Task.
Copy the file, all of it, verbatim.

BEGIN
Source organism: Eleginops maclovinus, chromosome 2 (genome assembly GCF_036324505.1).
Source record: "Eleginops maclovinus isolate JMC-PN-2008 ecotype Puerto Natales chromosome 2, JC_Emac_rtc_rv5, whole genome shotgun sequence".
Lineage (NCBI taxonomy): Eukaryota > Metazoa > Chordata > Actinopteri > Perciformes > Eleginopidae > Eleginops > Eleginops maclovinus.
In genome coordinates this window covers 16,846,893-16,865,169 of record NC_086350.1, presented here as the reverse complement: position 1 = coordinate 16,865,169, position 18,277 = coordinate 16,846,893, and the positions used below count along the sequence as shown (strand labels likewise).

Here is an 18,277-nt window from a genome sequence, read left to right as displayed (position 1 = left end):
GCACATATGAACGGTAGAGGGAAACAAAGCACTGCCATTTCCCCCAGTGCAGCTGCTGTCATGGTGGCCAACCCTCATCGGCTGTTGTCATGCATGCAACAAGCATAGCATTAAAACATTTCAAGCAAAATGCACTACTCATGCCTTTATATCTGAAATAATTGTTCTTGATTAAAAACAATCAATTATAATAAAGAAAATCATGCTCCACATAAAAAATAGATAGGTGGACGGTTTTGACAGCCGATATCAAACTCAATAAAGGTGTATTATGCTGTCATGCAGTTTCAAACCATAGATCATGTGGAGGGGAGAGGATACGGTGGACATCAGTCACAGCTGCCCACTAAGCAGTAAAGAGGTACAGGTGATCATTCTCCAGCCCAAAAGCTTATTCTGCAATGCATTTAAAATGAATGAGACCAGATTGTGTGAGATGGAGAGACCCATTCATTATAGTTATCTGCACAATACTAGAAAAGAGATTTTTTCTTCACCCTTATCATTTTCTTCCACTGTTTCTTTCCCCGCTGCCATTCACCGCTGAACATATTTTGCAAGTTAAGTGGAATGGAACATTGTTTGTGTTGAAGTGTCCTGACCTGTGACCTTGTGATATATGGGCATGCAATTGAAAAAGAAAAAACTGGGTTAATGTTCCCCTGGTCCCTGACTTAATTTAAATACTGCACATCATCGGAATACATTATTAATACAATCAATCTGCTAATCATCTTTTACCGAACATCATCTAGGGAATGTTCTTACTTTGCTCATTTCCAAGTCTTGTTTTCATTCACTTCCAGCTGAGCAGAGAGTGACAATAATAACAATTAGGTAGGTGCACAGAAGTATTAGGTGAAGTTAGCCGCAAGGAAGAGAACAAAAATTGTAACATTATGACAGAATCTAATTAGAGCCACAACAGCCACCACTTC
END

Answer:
Source organism: Eleginops maclovinus, chromosome 2 (genome assembly GCF_036324505.1).
Source record: "Eleginops maclovinus isolate JMC-PN-2008 ecotype Puerto Natales chromosome 2, JC_Emac_rtc_rv5, whole genome shotgun sequence".
Lineage (NCBI taxonomy): Eukaryota > Metazoa > Chordata > Actinopteri > Perciformes > Eleginopidae > Eleginops > Eleginops maclovinus.
In genome coordinates this window covers 16,846,893-16,865,169 of record NC_086350.1, presented here as the reverse complement: position 1 = coordinate 16,865,169, position 18,277 = coordinate 16,846,893, and the positions used below count along the sequence as shown (strand labels likewise).

Here is an 18,277-nt window from a genome sequence, read left to right as displayed (position 1 = left end):
GCACATATGAACGGTAGAGGGAAACAAAGCACTGCCATTTCCCCCAGTGCAGCTGCTGTCATGGTGGCCAACCCTCATCGGCTGTTGTCATGCATGCAACAAGCATAGCATTAAAACATTTCAAGCAAAATGCACTACTCATGCCTTTATATCTGAAATAATTGTTCTTGATTAAAAACAATCAATTATAATAAAGAAAATCATGCTCCACATAAAAAATAGATAGGTGGACGGTTTTGACAGCCGATATCAAACTCAATAAAGGTGTATTATGCTGTCATGCAGTTTCAAACCATAGATCATGTGGAGGGGAGAGGATACGGTGGACATCAGTCACAGCTGCCCACTAAGCAGTAAAGAGGTACAGGTGATCATTCTCCAGCCCAAAAGCTTATTCTGCAATGCATTTAAAATGAATGAGACCAGATTGTGTGAGATGGAGAGACCCATTCATTATAGTTATCTGCACAATACTAGAAAAGAGATTTTTTCTTCACCCTTATCATTTTCTTCCACTGTTTCTTTCCCCGCTGCCATTCACCGCTGAACATATTTTGCAAGTTAAGTGGAATGGAACATTGTTTGTGTTGAAGTGTCCTGACCTGTGACCTTGTGATATATGGGCATGCAATTGAAAAAGAAAAAACTGGGTTAATGTTCCCCTGGTCCCTGACTTAATTTAAATACTGCACATCATCGGAATACATTATTAATACAATCAATCTGCTAATCATCTTTTACCGAACATCATCTAGGGAATGTTCTTACTTTGCTCATTTCCAAGTCTTGTTTTCATTCACTTCCAGCTGAGCAGAGAGTGACAATAATAACAATTAGGTAGGTGCACAGAAGTATTAGGTGAAGTTAGCCGCAAGGAAGAGAACAAAAATTGTAACATTATGACAGAATCTAATTAGAGCCACAACAGCCACCACTTC